As a single variable technique, the t-test used in [8] analyzes one gene at a time and might miss the interactions between genes. We hypothesized that the signature of 31 probe sets in [8] could be optimized with help of multivariable techniques such as genetic algorithms (GAs), which can explore multiple solutions concurrently to find interacting and informative genes. In this study, our aim was to identify a signature that is a small subset of the 31 probe sets in [8] and use it to develop a predictor of pCR that can achieve better predictions than the DLDA-30. A gene signature of this nature captures the essence of response prediction.

2. Patients and Methods

2.1. Patient Cohorts and Clinical Information

One breast cancer patient cohort was obtained from a previous publication [8] (n = 133). Needle-biopsy samples were collected from 133 patients with stage I, II, or III breast cancer who received preoperative weekly paclitaxel and a combination of fluorouracil, doxorubicin, and cyclophosphamide (T/FAC). These 133 patients were divided into two subsets, one training set of size 81 and one validation set of size 52. These data contain clinical information including patient age, gender, race, histological classification, stage, nuclear grade, ER (estrogen receptor), PR (progesterone receptor), and HER2 (human epidermal growth factor 2) status, pathologic complete response, and residual disease. These data also contain each patient’s genome-scale gene expression profiles generated using Affymetrix U133A chip (Santa Clara, CA). pCR was defined as no residual invasive cancer in the breast or lymph nodes. pCR is presently accepted as a reasonable early indicator for long-term survival.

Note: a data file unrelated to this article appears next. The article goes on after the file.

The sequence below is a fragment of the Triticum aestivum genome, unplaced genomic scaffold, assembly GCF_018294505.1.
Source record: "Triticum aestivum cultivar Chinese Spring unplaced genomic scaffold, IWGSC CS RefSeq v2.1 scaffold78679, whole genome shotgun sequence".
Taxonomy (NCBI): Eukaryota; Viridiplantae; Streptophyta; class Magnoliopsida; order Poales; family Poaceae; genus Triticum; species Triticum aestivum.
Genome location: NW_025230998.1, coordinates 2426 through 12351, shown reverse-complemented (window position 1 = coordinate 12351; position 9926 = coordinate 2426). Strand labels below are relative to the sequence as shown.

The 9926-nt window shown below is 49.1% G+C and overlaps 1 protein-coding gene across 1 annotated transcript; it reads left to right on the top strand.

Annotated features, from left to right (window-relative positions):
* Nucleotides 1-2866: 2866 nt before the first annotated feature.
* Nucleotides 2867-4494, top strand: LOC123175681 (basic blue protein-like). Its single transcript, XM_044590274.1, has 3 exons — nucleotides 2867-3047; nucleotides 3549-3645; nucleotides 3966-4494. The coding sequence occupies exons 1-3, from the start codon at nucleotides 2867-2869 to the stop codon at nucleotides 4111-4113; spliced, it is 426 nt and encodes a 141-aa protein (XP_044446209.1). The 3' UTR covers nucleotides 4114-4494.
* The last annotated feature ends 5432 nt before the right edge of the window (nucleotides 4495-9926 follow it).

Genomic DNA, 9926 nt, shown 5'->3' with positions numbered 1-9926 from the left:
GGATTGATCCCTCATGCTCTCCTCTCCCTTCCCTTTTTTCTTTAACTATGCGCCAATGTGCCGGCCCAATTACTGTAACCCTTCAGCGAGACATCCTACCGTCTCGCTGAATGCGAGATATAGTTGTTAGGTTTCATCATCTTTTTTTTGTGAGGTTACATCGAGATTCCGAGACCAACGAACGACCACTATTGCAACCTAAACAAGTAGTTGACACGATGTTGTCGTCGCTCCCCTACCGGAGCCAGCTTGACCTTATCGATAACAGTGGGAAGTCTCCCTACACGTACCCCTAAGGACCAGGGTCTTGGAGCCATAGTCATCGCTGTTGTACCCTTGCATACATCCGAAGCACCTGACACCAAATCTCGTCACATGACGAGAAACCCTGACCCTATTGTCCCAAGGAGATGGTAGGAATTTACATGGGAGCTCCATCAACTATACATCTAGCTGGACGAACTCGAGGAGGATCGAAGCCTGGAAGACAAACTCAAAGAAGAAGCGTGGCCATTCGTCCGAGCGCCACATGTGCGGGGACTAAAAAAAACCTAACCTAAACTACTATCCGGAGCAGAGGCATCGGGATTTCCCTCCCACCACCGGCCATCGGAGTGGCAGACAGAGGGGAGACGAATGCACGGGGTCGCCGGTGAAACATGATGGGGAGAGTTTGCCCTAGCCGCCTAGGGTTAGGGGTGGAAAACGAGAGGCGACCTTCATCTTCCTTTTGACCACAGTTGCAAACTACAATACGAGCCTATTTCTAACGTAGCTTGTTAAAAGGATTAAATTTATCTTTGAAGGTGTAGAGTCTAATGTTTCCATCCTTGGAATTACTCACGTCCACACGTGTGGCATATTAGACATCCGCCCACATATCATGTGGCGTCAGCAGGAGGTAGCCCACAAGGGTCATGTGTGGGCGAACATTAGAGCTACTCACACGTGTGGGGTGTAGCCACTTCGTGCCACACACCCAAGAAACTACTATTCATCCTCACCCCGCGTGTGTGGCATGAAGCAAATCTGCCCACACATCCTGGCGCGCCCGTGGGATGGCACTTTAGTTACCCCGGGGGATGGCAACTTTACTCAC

2.2. Sparse Logistic Regression

A standard least squared linear regression solves the following problem:

Given data, find such that


The LASSO regression, studied by Tibshirani R [9], deals with the following problem:

   with     where t controls the norm of. This constraint on produces a sparse model, i.e., many components of can be zero. Following the idea of LASSO, Shevade at el. studied the following problem for sparse logistic regression, when  with    where, which is the negative loglikelihood function associated with the probability model Prob.

Cawley GC et al. [10] utilized a novel technique to solve this sparse logistic regression problem efficiently. In our study, we used +1 to label those cases of RD status, and used –1 to label those cases of pCR status.

2.3. Notch Signaling Pathway

Notch genes encode highly conserved cell surface receptors. The Notch signaling pathway consists of Notch receptors, ligands, negative and positive modifiers, and transcription factors. It plays a key role in the normal development of many tissues and cell types, through diverse effects on cell regulation, proliferation, and differentiation. Aberrant Notch signaling has been observed in several human cancers, including acute T-cell lymphoblastic leukemia, cervical cancer, and breast cancer [11,12]. The Oligo GEArray Human Notch Signaling Pathway Microarray [13] was designed for profiling expression of 113 genes (Table 1) involved in Notch signaling.

2.4. Prediction Accuracy Evaluation

In order to evaluate the significance of our predictions, we need to compare them with random guesses. For each dataset, a random-label permutation was conducted while keeping the number of instances in each group fixed. The matches between the permuted labels and the original ones were recorded. The standard P value was the percentage of 1000 random predictions with higher accuracy than the calculated predictions.

2.5. Genetic Algorithms